The British Bankers' Association, which represents 300 banks from 60 countries operating in Britain, told the Commons Science and Technology Committee that banks were spending about pounds 1bn tackling the "millennium bug".
The "bug" problem is caused by computers that have not been programmed to recognised the two-digit year 00 as 2000, but will revert to 1900. Because many programs are "buried", and because many networks are inter- dependent, any system breakdowns could create unknown domino effects.
In evidence to the select committee yesterday, officials from the Health and Safety Executive said there was no major hazard risk from any of the critical areas for which they were responsible - nuclear, chemical, offshore oil, mines and railways. But the banks appeared much more concerned about the scale of the commercial threat.
"New systems continue to be supplied by manufacturers and retailers which are non-compliant [with 2000]," the association said in written evidence. "These include some which may purport to be compliant.
"At a time when there is pressure on businesses to act, it is vital that those who choose to replace their hardware and software are given unambiguous compliance information about what they are buying as replacements."
It then called on the Government to make it illegal to sell computer equipment that could not cope with the date-change, saying: "The imminence of year 2000 means that non-compliant systems supplied now ought to be declared unfit for their purpose under the law."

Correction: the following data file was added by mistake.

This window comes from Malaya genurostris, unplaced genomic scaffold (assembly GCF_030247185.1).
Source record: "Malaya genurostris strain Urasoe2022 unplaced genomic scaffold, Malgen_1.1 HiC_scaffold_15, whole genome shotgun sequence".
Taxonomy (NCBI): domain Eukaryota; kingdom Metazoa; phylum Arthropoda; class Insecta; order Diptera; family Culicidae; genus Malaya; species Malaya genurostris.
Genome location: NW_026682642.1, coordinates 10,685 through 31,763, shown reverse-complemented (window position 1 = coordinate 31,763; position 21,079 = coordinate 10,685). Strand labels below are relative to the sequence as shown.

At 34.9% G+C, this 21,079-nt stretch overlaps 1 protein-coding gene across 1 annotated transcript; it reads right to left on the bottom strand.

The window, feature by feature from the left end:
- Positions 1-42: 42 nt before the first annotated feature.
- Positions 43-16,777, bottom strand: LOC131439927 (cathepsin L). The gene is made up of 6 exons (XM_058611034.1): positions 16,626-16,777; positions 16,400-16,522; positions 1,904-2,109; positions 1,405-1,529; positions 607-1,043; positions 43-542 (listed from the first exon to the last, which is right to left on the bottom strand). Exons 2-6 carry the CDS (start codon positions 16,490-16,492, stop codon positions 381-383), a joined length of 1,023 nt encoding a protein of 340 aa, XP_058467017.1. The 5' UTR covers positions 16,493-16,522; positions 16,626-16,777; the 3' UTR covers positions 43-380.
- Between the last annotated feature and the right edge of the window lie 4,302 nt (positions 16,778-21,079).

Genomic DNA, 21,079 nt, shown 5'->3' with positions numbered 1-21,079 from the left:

The association also said it was concerned that some smaller software houses, which did not have the staff to cope with remedial work, would simply choose to go out of business rather than face legal liability.
As for contingency plans, the banks hinted that they could be left with a pen-and-paper fail-safe - which "could be a huge operation". They warned: "If the problem is not solved in the core national payment systems, it would mean that the vast majority of salaries, pensions and other direct debits/standing orders would not be paid."
At current levels of business, inter-bank payments systems dealt with the equivalent of a year's national product every six days, and any payments breakdown could trigger a chain reaction of business failures.
Their memorandum said: "Banks are co-operating to ensure business customers are taking the necessary action because they recognise that the failure of one bank's customer could disrupt or bring down the customers of other banks, leading to losses for all."Reuse content